All this said, for a dual core NAS with just 2GB of memory, DSM runs to a surprisingly high degree and pretty much the entire library of Synology First Party applications are available to download from the app center (no additional cost). Many serve as alternatives to 3rd party applications that you may already use in your PC/Mac/iOS/Android environment and your data can be exported to the Synology NAS alternatives pretty easily. So, key examples of these applications that you might buy the DS420+ for are:
First Party Apps
Synology Office (Docs, xls, PDF, etc – Alternative to Google Docs)
Synology Chat (Alternative to Skype for internal User Conversation/Collaboration + mobile app)
Synology Drive (Alternative to DropBox/Google Drive with 1-point access to all file types for Mobile and Desktop, as well as intelligent localized sync)
Synology Moments (Photo Sorting and Tagging system with Deep Learning)
Synology Hyper Backup (for creating a multi-tier backup strategy that allows NAS<->NAS, NAS<->USB, NAS<->CLOUD, NAS<->SERV Backups
Synology Calendar (Smart Calendar App, can be used in conjunction with other apps)
Synology Active Backup (Manage Multiple Server/PC backups via a single control point)
Synology Surveillance Station
Synology Virtual Machine Manager (setup and manage multiple VMs on your NAS)
Synology High Availability (for Syncing Synology NAS and having instant failover support to ensure constant connectivity)
Synology Cloud Station
Synology Multimedia Apps (Video Station, Photo Station, Music Station, File Station, etc)
Considered the Synology DS420+ NAS for Plex? Read the NASCompares 4K & 1080p Plex Test of the DS220+ by clicking below or visiting HERE
Now, as good as that all sounds, here is the slight rain cloud on your parade. Some applications are alot more resource-hungry than others (either generally or need you to pre-allocate the resources early on), so applications as the Virtual Machine Manager and Surveillance Station are quite hungry when in use, taking the lion share of your system resources. So, if these are the MAIN reason you are buying the DS420+, then I would recommend a device such as the DS720+ or DS920+, as these will arrive in quad-core and (at least in the case of the DS920+) can have the memory upgraded to 8GB. Likewise, the Surveillance station application is EXCELLENT and easily the most intuitive, feature-rich and slick surveillance and NAS NVR software available on ANY platform (I stand by that!) but that CPU and Memory combo in the DS420+ will reduce your total number of cameras to around 15-25 (based around the features/quality of the cameras you use) and still use a large % of your hardware. Ultimately, what I am saying is that the DS420+ NAS arrives with excellent first-party app support, more than you might expect at this price point, but if you are going to do far more demanding tasks that have a strong whiff of business about them, this may struggle.
However, the charm of the Synology DS420+ NAS extends beyond its first-party Synology apps and supports a large range of 3rd party applications, with many available in it’s own app center or downloadable via their respective 3rd party sites. Though there are multiple DLNA media center apps, 3rd party cloud migration sites, web host tools and smaller container box apps that people look at using on a Synology, I think one key question many users have is about how well the DS420+ performance as a Plex Media Server.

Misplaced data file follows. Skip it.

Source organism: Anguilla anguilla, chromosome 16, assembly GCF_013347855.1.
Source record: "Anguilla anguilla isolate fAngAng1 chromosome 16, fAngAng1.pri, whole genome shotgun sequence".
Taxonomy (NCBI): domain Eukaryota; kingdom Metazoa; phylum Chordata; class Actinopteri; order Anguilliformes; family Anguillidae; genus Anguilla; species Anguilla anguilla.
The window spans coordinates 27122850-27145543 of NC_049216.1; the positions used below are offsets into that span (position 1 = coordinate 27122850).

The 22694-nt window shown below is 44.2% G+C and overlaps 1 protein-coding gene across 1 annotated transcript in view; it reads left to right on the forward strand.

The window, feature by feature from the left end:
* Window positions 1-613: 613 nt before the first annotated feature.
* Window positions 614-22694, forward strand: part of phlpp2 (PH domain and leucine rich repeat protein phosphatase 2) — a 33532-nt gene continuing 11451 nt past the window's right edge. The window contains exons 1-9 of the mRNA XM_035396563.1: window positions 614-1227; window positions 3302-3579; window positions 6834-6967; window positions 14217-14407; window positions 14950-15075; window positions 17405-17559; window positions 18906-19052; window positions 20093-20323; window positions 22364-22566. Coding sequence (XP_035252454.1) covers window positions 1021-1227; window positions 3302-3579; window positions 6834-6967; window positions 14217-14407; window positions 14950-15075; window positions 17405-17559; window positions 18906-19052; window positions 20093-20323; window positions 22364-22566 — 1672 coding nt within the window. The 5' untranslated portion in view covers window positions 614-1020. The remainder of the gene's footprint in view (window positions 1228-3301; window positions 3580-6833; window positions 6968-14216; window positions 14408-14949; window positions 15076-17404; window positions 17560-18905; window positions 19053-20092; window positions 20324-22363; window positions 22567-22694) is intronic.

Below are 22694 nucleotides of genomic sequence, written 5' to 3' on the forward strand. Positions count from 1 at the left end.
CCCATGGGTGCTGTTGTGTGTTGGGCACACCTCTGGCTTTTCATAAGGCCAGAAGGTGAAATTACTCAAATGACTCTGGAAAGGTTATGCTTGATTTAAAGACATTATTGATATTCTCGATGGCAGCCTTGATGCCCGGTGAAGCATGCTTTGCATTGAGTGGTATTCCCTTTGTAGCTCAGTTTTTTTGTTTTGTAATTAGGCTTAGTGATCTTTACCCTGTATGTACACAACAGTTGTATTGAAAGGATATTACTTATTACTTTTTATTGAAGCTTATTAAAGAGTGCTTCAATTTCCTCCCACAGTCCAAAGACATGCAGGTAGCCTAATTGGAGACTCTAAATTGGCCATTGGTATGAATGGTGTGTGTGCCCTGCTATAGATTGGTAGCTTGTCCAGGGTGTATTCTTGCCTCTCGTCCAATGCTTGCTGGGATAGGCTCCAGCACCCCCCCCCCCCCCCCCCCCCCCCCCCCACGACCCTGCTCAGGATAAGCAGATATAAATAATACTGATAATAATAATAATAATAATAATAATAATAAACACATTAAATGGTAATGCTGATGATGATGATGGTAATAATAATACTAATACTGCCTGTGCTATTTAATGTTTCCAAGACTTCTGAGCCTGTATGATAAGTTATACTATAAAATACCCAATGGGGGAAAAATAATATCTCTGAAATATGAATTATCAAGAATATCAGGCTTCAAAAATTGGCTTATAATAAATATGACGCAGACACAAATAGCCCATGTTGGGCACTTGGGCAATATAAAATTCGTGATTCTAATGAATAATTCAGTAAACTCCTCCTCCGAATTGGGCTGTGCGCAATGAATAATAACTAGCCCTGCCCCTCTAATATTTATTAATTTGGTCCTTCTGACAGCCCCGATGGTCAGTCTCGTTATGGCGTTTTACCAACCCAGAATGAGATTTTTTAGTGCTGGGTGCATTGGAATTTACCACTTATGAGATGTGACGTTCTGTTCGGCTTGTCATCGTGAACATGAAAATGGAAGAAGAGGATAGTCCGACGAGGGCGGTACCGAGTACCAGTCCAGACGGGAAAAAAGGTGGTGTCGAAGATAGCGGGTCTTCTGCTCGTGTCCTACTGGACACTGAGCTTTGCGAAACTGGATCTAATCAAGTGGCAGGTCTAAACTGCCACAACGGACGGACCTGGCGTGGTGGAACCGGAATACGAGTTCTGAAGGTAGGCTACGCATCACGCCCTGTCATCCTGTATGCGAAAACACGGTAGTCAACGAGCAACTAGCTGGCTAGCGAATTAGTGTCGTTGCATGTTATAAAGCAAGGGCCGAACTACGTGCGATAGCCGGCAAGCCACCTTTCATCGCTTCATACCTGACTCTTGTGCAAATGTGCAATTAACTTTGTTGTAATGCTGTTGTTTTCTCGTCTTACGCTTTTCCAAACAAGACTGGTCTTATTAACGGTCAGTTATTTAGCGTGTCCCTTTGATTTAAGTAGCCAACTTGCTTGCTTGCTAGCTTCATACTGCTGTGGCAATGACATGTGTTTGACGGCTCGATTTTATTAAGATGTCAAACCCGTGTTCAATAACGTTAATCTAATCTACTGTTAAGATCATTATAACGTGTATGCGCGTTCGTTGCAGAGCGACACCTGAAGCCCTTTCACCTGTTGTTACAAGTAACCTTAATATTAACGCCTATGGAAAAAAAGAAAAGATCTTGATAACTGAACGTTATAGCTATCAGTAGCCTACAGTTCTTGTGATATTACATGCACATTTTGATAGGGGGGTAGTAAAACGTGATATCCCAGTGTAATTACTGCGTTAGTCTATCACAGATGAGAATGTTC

Third Part App Support
Plex Media Server
Google Drive, DropBox, OneDrive, Elephant Drive and other cloud migration tools
Docker for virtual application environments
Nakivo Backups
WordPress Site Hosting
vTiger CRM for Business
As mentioned in the previous reviews of the DS720+ and DS920+, we are gearing up for more testing on this device with 8/10bit H.265 (with the Synology DS220+ NAS already tested above), however with regard to the DS420+ NAS it is safe to say that at its price, it DOES give you a good low-level Plex Media server with some 1080p transcoding (with a Plex Pass for Hardware Transcoding enabled), but you will need to give this a miss if you have more intense files in mind that either need conversion across diverse devices in your environment OR are particular high bitrate files. It will certainly playback mostly anything (as long as you do not need transcoding i.e you have a remote internet connection and/or client device to watch on that supports the original format), thanks to the CPU supporting 4K/1080p playback. But there is a reason why the DS920+/DS918+ are the more suitable choice for Plex. If you are drawn to the DS420+ for multimedia and it’s price tag, then I STRONGLY recommend you use Synology Video Station, as it has native access to the transcoding on the NAS CPU, has alot of the cool metadata scraping and smooth design of Plex, has applications for Amazon firestick, desktop and mobile devices and does not need a subscription of any kind. The DSM platform has evolved a great deal over the last few years and has become practically an entire reason to buy a Synology NAS on its own. You can, of course, try out the Synology DSM software platform before investing in a NAS, by visiting the link below and trying DSM 6.2 for yourself:

A full software review of the DSM 6.2 platform on the DS420+ NAS is currently in process and I hope to have this to you here on the blog very soon or on the YouTube channel in due course. Stay tuned.

Synology DS420+ NAS Review – Conclusion

If you are looking for a Synology NAS that is designed to be affordable yet functional in 2020, in that regard you can certainly say that the DS420+ fulfils that ambition. Unlike numerous more budget-conscious NAS releases from NAS vendors in recent years that have tried to move their significant software assets to platforms featuring Realtek and marvel ARM processors, the hardware build of the Synology DS420+ give you an affordable solution that still maintains a sensible disposition. Sure it’s not as low price as the DS420+J or DS220+J, but that’s because these two devices have a very different target market in mind and are priced suitably. Is the DS420+ perfect, of course not. Arriving with a glass ceiling that might seem a pinch lover then you might like a few years down the line with a lower memory maximum and a fixed dual-core processor, it is still a reasonably structured device that provides an element of grey between the black and white of cheap vs expensive technological hardware – something that Synology have needed in their range for quite a few years now.


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  • Excellent choice of Apps
  • NVMe SSD Caching Options
  • Snapshot Replication
  • BTRFS and SHR
  • Support Plex
  • 4K Video transcoding
  • Full Plex Transcoding
  • Hot-Swap trays
  • DLNA Compliant
  • Dual LAN
  • Only 1Gbe Ethernet ports
  • Only a single accessible Memory Bay